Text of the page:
Now I'll be on the prowl for a lightly used tandem wing. Ashton Brunner, a builder of many things (as you'll see below), has a nice looking tandem bar setup. I may be purchasing one of those if I have enough room for it on the Enterprise. Judging from his Green Eagle, it will be a quality device.

Green Eagle

Ashton was also getting his USPPA instructor and Tandem certification. But he brought his new creation, the Green Eagle quad, that runs on Propane, for us to play around with. You could fly to the site, pull the propane tank off and plug it into your grill. Kinda handy! I'll have a more proper review up in the reviews section. It was incredibly stable, what with those wide wheels, and very stoutly built. Not surprisingly, it was also very green.

I flew it once and taxied with a wing overhead another time for the purpose of getting video. Several pilots beat around on the thing like a go cart, trying to flip it (they couldn't) Of course with a wing overhead, the CG effectively goes up and it would be able to be flipped but it would sure take a lot to do so.


There wasn't enough timeto do any kiting video but we've got most of that in the can, anyway. But we did get a bunch of the required footage for videos 2 through 4 on launch, inflight precision and landing. The coolest was inflight precision. Using the Parabarge, a surprisingly agile platform, Stan Kasica flew behind and close while I recorded his moves using a steadicam. It looks cool. More importantly it will let me do the explanations I envision.

On the way back from tandem flying, I got an unplanned treat. Mike Britt, who built the barge, is a high order pilot of his own right. He had flown out from his field and was now flying back with the boat. Let me tell you, that turned out to be some amazing footage. The sun was setting in the west and those shots, over the water, with river wilds in the background, illuminated by color shades only a sunset could generate, are amazing to look at. Too bad this won't be a music video. Eric expertly matched speed with the boat and I just let the tape roll. It was some good stuff.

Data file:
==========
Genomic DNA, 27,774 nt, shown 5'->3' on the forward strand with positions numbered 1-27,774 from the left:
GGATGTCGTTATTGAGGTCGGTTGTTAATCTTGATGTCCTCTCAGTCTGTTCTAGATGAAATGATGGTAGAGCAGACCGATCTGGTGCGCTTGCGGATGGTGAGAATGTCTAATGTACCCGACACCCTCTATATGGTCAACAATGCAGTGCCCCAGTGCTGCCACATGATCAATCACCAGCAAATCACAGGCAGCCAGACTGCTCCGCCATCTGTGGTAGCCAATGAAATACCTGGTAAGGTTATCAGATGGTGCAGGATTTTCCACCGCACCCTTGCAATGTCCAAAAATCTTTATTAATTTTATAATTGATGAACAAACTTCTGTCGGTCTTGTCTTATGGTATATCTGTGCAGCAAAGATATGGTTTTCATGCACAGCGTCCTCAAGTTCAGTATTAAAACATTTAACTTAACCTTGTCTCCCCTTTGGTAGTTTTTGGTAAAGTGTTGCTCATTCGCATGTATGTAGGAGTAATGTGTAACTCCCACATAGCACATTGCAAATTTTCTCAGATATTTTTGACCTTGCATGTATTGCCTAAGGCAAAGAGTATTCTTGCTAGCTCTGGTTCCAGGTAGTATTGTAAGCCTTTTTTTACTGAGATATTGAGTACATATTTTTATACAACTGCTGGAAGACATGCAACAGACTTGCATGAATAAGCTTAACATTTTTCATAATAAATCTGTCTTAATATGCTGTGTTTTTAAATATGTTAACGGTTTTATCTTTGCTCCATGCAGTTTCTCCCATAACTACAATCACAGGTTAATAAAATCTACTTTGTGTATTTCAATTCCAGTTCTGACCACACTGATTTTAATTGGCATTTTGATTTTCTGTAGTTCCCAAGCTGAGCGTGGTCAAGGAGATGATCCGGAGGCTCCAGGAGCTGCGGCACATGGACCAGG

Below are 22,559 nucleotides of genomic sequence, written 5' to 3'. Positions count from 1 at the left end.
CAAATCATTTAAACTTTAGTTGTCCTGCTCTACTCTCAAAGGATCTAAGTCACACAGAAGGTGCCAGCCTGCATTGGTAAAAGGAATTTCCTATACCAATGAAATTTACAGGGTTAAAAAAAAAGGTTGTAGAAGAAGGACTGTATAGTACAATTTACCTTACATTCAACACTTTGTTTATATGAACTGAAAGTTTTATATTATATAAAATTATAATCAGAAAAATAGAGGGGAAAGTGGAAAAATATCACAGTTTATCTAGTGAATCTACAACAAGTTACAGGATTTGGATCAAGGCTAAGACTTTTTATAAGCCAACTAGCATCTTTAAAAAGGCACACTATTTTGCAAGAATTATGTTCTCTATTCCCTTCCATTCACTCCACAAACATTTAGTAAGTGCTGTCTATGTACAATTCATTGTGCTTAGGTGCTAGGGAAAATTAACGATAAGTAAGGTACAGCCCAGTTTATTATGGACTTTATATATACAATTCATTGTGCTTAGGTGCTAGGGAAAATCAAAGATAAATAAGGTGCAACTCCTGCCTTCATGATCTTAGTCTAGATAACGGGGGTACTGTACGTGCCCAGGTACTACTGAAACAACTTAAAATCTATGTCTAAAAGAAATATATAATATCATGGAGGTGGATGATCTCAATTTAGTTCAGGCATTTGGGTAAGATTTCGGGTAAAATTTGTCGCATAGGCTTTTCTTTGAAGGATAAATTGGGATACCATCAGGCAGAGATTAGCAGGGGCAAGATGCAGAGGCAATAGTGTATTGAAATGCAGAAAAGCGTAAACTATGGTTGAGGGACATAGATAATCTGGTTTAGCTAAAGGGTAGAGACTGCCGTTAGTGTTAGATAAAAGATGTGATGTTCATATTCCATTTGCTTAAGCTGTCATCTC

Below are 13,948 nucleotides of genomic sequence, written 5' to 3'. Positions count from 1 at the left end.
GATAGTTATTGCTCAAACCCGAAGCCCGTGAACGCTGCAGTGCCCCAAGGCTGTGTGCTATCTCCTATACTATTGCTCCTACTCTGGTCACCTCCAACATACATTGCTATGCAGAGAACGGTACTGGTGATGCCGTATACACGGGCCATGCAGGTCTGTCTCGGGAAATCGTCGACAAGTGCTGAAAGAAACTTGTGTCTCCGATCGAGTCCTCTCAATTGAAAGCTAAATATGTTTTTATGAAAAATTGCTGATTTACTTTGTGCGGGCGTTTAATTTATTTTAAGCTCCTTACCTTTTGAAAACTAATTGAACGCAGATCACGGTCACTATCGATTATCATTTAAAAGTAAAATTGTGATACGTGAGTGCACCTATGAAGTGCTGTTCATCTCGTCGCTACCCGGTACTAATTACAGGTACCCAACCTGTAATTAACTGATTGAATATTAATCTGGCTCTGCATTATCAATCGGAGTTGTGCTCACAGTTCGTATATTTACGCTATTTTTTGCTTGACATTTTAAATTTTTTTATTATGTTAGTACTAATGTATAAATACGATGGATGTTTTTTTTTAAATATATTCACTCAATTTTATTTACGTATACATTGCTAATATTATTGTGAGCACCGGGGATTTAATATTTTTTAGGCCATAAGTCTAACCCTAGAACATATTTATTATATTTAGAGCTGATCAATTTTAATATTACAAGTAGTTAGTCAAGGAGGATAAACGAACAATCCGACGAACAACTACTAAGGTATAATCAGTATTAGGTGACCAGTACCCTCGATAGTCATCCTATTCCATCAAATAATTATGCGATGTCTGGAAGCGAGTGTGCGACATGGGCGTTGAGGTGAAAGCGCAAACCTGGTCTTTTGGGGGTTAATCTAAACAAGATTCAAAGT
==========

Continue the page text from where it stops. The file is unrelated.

Pool was played (not by me, that would be embarassing), too much food was consumed and I enjoyed seeing the many wing remains in line for healing. Elisabeth is fanatically meticulous with the gliders. I'm amazed at how torn up a wing can be but still come out whole.

It was a great time and the Florida flyers are all great people to hang around with. In fact, they were all so much fun that I wound up hanging around a couple more days. Hopefully I didn't wear out my welcome. Powered Paragliding is lucky to have them.

1. Yours truly (Jeff) getting ready to do one of several practice inflations before going on my first flight.

2. Otmar and Scott are launching for an uneventful little flight. Flying itself isn't much different but there's definitely a different feel to flying 350 pounds.

© 2016 Jeff Goin & Tim Kaiser   Remember: If there's air there, it should be flown in!